This proviso necessarily led the President to a most careful examination of the constitutionality and the expediency of the law. On this point the Cabinet was divided, 3 but the decision rested with the President. His opinion, which doubtless hereafter will be construed as a precedent, resulting as it did, at a critical time, in the admission of a new State, formerly slaveholding, but now abolishing slavery, stands as a practical solution of a new problem and at the same time as a factor of great moment in the final overthrow of the institution. “The consent of the legislature of Virginia," wrote the President, "is constitutionally necessary to the bill for the admission of West Virginia becoming a law. A body claiming to be such legislature has given its consent. We cannot well deny that it is such, unless we do so upon the outside knowledge that the body was chosen at elections, in which a majority of the qualified voters of Virginia did not participate. But it is a universal practice, in popular elections in all these States, to give no legal consideration whatever to those who do not choose to vote, as against the effect of the votes of those who do choose to vote. Hence,
1 Statutes at Large, XII, 634.
2 For account of the Missouri controversy of 1820, see my Constitutional History of the American People, 1776-1850, I, Chapter X.
3 For the opinions of its members, see Nicolay and Hay's Lincoln, VI, 300-309.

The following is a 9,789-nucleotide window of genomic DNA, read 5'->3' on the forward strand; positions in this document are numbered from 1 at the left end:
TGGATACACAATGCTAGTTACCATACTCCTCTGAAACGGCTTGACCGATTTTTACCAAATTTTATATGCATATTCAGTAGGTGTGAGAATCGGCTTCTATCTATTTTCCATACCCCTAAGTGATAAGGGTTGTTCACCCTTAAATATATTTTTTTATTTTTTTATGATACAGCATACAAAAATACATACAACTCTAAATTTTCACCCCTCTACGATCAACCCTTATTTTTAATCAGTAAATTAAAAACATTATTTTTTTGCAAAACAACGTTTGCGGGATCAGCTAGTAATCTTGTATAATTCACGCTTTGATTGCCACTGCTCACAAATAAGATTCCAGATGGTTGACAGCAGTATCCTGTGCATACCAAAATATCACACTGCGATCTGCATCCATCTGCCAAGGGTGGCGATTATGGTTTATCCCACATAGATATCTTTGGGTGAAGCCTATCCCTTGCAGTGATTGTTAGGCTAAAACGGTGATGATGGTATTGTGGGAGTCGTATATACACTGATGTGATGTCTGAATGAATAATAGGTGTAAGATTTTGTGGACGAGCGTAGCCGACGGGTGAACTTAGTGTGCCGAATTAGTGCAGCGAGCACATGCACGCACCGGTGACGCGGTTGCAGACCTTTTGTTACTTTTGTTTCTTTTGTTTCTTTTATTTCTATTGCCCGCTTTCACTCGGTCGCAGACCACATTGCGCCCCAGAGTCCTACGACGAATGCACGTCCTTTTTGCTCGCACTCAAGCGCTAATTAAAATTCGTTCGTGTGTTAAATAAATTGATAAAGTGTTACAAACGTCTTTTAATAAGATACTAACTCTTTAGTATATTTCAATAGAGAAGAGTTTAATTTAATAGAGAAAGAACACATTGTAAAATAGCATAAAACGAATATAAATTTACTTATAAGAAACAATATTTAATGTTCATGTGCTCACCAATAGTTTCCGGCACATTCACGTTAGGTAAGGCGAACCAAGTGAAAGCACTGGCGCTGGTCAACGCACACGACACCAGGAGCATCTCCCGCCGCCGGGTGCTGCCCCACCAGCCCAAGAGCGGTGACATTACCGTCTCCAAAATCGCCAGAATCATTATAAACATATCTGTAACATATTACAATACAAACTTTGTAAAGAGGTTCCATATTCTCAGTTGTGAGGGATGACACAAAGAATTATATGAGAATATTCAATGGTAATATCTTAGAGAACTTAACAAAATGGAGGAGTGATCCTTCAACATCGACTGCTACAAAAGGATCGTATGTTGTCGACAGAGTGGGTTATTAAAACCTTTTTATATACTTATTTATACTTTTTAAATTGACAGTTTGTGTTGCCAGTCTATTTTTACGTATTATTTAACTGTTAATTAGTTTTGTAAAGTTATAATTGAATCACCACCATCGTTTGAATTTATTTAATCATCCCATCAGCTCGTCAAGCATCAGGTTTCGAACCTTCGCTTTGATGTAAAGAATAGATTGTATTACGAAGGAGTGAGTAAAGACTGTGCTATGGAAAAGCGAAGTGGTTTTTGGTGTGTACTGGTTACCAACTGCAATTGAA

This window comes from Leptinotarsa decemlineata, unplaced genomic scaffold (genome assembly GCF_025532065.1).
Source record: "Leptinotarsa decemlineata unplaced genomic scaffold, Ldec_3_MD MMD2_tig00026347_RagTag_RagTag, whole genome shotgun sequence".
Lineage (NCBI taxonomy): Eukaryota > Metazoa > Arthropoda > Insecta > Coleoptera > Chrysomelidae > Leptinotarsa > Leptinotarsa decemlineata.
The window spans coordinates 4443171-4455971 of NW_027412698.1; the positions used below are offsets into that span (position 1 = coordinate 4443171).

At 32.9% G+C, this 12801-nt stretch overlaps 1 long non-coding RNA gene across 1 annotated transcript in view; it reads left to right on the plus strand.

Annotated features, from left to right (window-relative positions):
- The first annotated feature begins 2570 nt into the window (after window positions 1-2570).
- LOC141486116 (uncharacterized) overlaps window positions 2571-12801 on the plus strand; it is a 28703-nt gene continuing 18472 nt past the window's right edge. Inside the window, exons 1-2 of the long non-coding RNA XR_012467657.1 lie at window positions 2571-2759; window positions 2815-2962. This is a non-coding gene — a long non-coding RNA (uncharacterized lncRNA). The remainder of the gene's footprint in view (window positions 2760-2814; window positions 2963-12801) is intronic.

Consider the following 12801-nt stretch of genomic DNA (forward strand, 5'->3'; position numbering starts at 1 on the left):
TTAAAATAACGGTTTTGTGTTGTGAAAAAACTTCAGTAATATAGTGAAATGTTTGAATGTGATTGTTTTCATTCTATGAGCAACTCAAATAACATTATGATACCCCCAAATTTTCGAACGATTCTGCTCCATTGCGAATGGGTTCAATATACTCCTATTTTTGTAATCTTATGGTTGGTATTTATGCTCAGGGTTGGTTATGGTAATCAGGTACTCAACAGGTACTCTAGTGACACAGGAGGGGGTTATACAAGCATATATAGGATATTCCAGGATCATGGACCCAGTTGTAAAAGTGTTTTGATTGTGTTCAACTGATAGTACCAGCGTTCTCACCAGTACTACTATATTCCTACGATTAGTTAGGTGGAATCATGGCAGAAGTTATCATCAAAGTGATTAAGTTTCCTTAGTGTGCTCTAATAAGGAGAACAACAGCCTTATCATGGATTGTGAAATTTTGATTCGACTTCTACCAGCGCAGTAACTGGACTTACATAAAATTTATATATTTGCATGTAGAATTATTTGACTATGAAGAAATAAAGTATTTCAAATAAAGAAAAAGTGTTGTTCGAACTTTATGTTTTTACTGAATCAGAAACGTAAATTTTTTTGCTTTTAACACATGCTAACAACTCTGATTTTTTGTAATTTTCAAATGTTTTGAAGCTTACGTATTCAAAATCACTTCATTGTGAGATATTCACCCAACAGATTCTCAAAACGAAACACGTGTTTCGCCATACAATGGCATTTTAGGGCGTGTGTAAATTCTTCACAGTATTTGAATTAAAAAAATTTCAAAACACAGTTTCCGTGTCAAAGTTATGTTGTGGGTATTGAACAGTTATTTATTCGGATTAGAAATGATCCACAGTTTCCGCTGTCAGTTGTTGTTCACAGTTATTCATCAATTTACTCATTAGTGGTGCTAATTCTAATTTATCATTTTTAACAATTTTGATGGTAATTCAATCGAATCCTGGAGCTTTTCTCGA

it is not the qualified voters, but the qualified voters who choose to vote, that constitute the political power of the State. Much less than to non-voters should any consideration be given to those who did not vote in this case, because it is also matter of outside knowledge that they were not merely neglectful of their rights under, and duty to this government, but were also engaged in open rebellion against it. Doubtless among these non-voters were some Union men whose voices were smothered by the more numerous secessionists, but we know too little of their number to assign them any appreciable value.” Could the National Government stand, if it indulge constitutional constructions by which men in open rebellion against it were to be accounted, man for man, the equals of those who maintained their loyalty to it? Were they to be accounted even better citizens, and more worthy of consideration, than those who merely neglected to vote? If so, their treason against the Constitution enhanced their constitutional value. Without braving these absurd conclusions, it could not be denied that the body which consented to the admission of West Virginia was the legislature of Virginia. Mr. Lincoln did not think the plural form of the words "legislatures” and “States” in the phrase of the Constitution, "without the consent of the legislatures of the States concerned,"1 had any reference to the case before him. That plural form used, he believed sprang from the contemplation of two or more old States contributing to form a new one. The idea that a new State was in danger of being admitted without its own consent was not provided against, because, as he conceived, it was not thought of. The Union must take care of its own. It could not do less and live.